The other issue with pie crusts is assembling procedures. I always have the oven pre-heated and the filling prepared before I begin to roll out the crust. I load the lower crust into the pan and have it ready for the filling, but I never put the filling into the pie pan until the top crust is rolled and ready to top the pie. I really think those precious minutes of rolling the top crust can make the bottom crust get soggy, if you've put the filling in and left it there while you are rolling and readying the top crust. Just sayin' ...

So ... I made a lattice crust top for the filling  ... rolled out extra dough and cut long strips to place around the outer edges, and then cut some decorations for the top of the lattice, using my ancient knife and the tube from my pastry bag ... did the weave and plopped the decoration atop all.

 Plop! Everything got placed ! I crimped the pie edges, ran a milk-soaked finger along the lattices, popped the pie into a hot oven, and had another muffin. So much for my diet today! 

Forty-five minutes later,  there was a beautiful pie sitting on the counter top and Silent Bob was dashing for some ice cream from the freezer in the garage. Dessert tonight will be pretty yummy!

Blueberry Pie Filling

Wash and pick over:
4 – 5 c. fresh wild blueberries
Drain the berries well and place them in a deep bowl.
Sprinkle on:
1 c. sugar
¼ c. flour
2 tbsp. corn starch
¼ tsp. salt
2 tsp. zest of lemon
¼ tsp. ground cloves
¼ tsp. cinnamon
¼ c. pomegranate juice
Leave the bowl until you have the crusts rolled and ready for pie assembling.
Place bottom crust in pie plate, toss the blueberries and other ingredients lightly in the bowl and turn the whole mess into the pie plate.
Place the top crust in place, crimping the edges as you prefer.
Brush the top surface with cold milk, sprinkle on just a dusting of sugar, and bake in the center of a preheated oven for 35 – 40 minutes until the juices are thick and bubbly.
Cool to warm before slicing.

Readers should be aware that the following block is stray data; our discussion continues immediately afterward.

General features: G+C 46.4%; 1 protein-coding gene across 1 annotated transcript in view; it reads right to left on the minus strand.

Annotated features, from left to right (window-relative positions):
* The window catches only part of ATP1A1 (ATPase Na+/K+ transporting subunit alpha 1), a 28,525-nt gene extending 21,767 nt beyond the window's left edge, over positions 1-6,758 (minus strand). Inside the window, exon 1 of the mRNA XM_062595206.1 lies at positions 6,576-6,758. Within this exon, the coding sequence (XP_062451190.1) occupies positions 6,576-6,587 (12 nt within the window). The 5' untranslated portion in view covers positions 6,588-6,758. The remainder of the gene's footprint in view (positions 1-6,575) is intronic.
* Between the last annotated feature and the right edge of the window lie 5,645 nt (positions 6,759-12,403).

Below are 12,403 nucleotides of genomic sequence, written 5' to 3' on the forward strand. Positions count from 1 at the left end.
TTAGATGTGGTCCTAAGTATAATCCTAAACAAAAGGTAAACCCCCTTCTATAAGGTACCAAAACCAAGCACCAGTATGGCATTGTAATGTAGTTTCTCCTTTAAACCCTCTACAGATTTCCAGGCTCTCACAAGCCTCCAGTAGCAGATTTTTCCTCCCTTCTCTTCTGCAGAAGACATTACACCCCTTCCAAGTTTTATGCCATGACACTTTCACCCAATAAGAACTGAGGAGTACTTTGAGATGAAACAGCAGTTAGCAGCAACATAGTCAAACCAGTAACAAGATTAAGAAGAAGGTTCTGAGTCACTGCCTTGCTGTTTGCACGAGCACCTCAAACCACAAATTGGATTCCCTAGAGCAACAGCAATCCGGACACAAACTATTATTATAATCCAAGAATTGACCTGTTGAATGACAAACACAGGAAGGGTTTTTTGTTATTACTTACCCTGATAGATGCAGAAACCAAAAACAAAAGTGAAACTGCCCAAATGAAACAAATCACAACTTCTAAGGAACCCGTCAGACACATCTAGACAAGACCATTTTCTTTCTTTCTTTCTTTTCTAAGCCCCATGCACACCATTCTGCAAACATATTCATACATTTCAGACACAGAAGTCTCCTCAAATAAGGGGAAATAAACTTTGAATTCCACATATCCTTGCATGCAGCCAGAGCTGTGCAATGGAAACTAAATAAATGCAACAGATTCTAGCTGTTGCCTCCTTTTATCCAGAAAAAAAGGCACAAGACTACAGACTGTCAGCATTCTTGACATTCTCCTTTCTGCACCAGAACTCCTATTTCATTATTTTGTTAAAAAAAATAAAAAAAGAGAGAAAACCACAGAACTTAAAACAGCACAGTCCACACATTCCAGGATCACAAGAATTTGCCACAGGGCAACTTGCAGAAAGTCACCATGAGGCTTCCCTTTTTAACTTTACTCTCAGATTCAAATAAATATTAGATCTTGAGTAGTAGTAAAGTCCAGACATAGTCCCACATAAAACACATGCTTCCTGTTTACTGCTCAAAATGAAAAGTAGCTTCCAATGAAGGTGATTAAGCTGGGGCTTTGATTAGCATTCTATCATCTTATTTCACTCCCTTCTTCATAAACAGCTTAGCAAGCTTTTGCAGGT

Note: Oven baking is different for different pies … for blueberry pie, I bake the pie at 425° F for 15 minutes. Then, I lower the heat to 375° F for another 30 minutes or so …til the crust is golden brown and the juices are bubbling.


  1. Yum! I love blueberries. Will definitely be trying this muffin recipe. Haven't made pie in quite some time, but I'm a Crisco gal, too. Have a wonderful day. Tammy

  2. That is just the yummiest looking pie I've seen for a long time. And I applaud your patience in making that lattice crust :)

    I am going to try out the muffin recipe too, it would be a big hit with my crew!

  3. o my..both pie and muffins are gorgeous!

  4. Oh yum! Your pie crust and the decorations are stunning. It could be a page in a cookbook. Lemon always is a friend in baking pies. It brightens other fruit so nicely. I'd love a muffin right now while I'm enjoying my morning coffee.

  5. Oh my, you're the Queen of Pies! So much talent here. It really makes sense not to touch the dough with your hot hands. Everything looks so good! (Wish I was your neighbour)!

  6. I haven't seen any local blueberries yet, but they would be the cultivated kind. No wild blueberries to dig into here in the wild wild west. They are my favourite whichever kind I can find.

  7. What, no blueberry fool? LOL!!! WOW, everything looks amazing! I agree with Susan, the photos look like they belong in a cookbook . . . hmm, some food for thought!

  8. Our local blueberries are nowhere near that pretty, and we won't see them for another couple of months. Wow!